A couple of  generations ago, casseroles were the weeknight meal of choice when you needed to get dinner on the table with a minimum of dishes to do afterward. Skillet and sheet-pan meals are our modern-day version, minus the omnipresent tin of condensed soup that bind noodles, meat and veg together in creamy, salty deliciousness.

Heavy sheet pans and parchment allow for all manner of ingredients to bake or roast together — meat, fish, potatoes and other veggies, grouped according to baking time or added to the sheet as required — with minimal clean-up. Sheet pans are large enough — especially compared with a standard 9×13-inch Pyrex baking dish — for hot air to flow around your food and help them roast evenly. Similarly, a large skillet — cast iron or not —makes quick work of ground meat, chops, chicken breasts or thighs without even needing to preheat your oven. Since the pandemic has inspired many of us to seek out nostalgia, particularly in the form of our childhood dinners, here are a few you may have grown up with, in various forms, and are worth making a comeback.

Check out Julie’s recipe for Pan Sausage & Pierogi and her other recipes in our ode to the meat-eater series: Crispy Chicken Schnitzel and Sloppy Joes.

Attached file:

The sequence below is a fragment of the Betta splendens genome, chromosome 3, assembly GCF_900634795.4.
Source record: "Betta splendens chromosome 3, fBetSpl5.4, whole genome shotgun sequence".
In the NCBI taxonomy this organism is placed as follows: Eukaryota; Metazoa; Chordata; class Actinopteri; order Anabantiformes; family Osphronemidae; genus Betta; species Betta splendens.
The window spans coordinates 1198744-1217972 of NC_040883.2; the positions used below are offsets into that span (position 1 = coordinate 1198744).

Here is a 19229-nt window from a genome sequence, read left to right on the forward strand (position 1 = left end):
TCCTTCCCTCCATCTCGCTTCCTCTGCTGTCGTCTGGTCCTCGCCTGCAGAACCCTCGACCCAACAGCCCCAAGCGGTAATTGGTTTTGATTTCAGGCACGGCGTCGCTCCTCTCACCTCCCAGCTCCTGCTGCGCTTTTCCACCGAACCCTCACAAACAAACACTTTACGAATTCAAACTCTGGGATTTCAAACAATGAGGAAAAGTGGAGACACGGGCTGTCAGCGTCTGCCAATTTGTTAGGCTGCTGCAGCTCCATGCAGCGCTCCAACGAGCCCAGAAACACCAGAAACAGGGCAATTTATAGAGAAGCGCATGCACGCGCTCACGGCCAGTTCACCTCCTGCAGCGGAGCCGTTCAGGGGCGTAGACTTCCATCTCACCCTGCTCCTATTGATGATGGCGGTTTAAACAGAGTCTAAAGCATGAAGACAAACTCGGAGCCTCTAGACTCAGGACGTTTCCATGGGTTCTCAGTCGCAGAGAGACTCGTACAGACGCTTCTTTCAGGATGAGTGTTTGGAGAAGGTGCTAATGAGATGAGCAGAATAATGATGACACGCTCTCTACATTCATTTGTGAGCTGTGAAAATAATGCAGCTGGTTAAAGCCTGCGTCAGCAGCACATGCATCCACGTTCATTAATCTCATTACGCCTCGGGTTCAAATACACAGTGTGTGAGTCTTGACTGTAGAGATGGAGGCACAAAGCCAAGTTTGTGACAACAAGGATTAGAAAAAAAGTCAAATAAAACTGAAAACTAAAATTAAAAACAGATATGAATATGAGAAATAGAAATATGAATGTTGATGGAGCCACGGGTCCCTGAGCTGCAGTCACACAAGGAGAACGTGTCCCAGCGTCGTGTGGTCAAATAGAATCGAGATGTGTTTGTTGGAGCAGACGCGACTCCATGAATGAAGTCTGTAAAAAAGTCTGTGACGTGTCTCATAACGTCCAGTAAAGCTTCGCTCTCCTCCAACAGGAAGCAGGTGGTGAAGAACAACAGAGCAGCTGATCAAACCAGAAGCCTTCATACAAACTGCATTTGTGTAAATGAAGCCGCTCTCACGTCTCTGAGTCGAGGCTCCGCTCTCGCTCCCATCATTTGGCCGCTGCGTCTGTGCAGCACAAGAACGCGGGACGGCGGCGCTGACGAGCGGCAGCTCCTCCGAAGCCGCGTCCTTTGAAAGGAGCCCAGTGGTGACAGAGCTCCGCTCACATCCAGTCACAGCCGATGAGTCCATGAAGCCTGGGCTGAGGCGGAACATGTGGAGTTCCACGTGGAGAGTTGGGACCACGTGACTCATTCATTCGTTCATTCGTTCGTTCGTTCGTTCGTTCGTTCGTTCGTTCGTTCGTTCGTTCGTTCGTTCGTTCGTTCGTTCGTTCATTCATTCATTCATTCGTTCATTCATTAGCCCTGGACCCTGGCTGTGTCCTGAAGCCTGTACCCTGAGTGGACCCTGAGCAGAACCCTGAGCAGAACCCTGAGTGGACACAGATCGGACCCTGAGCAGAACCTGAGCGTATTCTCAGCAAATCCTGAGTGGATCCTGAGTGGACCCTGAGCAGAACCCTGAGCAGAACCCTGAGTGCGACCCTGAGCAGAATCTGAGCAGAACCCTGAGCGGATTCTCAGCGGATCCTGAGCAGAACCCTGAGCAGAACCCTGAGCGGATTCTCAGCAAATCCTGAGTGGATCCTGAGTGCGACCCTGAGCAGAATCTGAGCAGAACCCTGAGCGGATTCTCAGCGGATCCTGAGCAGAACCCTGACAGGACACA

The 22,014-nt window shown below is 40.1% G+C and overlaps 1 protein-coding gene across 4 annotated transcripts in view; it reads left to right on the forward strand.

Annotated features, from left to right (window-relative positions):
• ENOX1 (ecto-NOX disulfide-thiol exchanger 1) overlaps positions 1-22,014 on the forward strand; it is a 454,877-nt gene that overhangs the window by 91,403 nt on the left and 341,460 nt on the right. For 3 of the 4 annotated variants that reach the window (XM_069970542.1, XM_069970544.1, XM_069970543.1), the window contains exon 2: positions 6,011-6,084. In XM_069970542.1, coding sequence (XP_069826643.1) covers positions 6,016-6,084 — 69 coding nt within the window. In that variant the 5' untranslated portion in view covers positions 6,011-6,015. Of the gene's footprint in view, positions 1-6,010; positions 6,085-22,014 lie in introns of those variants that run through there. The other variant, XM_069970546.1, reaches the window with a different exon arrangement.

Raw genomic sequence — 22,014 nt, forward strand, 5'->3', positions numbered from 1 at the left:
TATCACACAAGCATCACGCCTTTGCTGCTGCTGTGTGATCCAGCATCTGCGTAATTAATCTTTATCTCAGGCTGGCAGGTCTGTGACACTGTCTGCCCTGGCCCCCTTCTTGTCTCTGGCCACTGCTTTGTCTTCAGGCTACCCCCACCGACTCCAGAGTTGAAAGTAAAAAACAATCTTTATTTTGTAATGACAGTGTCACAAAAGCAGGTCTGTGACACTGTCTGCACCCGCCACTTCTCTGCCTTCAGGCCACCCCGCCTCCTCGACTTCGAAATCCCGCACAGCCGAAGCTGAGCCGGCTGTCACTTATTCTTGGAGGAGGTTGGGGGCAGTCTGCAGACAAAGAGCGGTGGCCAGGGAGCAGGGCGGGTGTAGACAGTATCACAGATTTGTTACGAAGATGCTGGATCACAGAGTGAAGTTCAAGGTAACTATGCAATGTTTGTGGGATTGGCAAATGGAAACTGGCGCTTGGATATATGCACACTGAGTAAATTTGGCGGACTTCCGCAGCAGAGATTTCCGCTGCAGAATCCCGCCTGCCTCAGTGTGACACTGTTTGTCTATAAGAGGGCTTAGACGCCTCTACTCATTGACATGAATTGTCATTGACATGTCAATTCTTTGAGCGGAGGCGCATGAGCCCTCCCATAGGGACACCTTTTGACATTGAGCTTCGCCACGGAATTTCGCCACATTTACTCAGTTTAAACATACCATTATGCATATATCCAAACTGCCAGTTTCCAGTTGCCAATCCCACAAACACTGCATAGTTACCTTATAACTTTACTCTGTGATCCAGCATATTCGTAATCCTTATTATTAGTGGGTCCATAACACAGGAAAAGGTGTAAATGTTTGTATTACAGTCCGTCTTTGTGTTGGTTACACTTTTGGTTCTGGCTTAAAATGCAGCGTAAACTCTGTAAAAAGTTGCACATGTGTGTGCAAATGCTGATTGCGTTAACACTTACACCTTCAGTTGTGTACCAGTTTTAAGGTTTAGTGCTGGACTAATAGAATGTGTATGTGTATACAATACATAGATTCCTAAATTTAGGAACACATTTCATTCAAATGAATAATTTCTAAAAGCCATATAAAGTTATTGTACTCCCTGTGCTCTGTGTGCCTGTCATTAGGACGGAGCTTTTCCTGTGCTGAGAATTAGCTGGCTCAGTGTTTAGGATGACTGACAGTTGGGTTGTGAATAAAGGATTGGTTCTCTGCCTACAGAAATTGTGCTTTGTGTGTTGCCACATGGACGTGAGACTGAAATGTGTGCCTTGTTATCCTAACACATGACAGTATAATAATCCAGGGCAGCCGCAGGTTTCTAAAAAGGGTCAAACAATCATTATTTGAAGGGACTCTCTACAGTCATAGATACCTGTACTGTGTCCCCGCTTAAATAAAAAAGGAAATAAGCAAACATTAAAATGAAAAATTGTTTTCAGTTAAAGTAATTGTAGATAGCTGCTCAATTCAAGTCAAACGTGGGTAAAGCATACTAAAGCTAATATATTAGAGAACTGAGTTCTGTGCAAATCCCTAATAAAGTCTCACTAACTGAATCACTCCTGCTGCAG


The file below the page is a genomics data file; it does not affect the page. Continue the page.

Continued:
Editors Note: You can pick-up (or request delivery) perogies at Ukrainian Fine Foods.

Pan Sausage & Pierogi

Sheet pan meals are particularly hip these days — if you have a heavy-rimmed baking sheet, you can cook all kinds of meat-veg combinations at the same time, and only have one pan to wash. But beyond salmon filets and chicken thighs, you can do a ton of other things, including a whole pierogi spread, on one sheet — without even having to boil your pierogi.
Servings 4
Author Julie Van Rosendaal


  • 1/2 green cabbage, cut into 2 cm (3/4 inch) wedges (or halved Brussels sprouts)
  • 2-4 farmers' sausage, kielbasa or other cooked sausage, cut into 5 cm (2 inch) lengths
  • 1 large onion, cut into 3 cm (1/2 inch) wedges
  • 12 fresh pierogi
  • a few garlic cloves (optional)
  • olive oil or canola oil
  • salt and pepper, to taste

Mustard Cream

  • 1/3 cup sour cream (80 ml)
  • 2-3 tbsp grainy mustard (30-45 ml)


  • Preheat the oven to 200 C (400 F.) Arrange the cabbage, sausage, onion, pierogi and garlic in a single layer on a parchment-lined rimmed baking sheet.
  • Drizzle generously with oil and use your hands to coat everything well. Sprinkle with salt and pepper and bake for 30-40 minutes, turning the pierogi (and anything else you can flip — you might not be able to turn the cabbage while keeping it in wedges) about halfway through.
  • Stir the sour cream and mustard together and serve with the cabbage, onions, sausage and pierogi, squeezing the soft garlic cloves out of their skins, if you roasted some.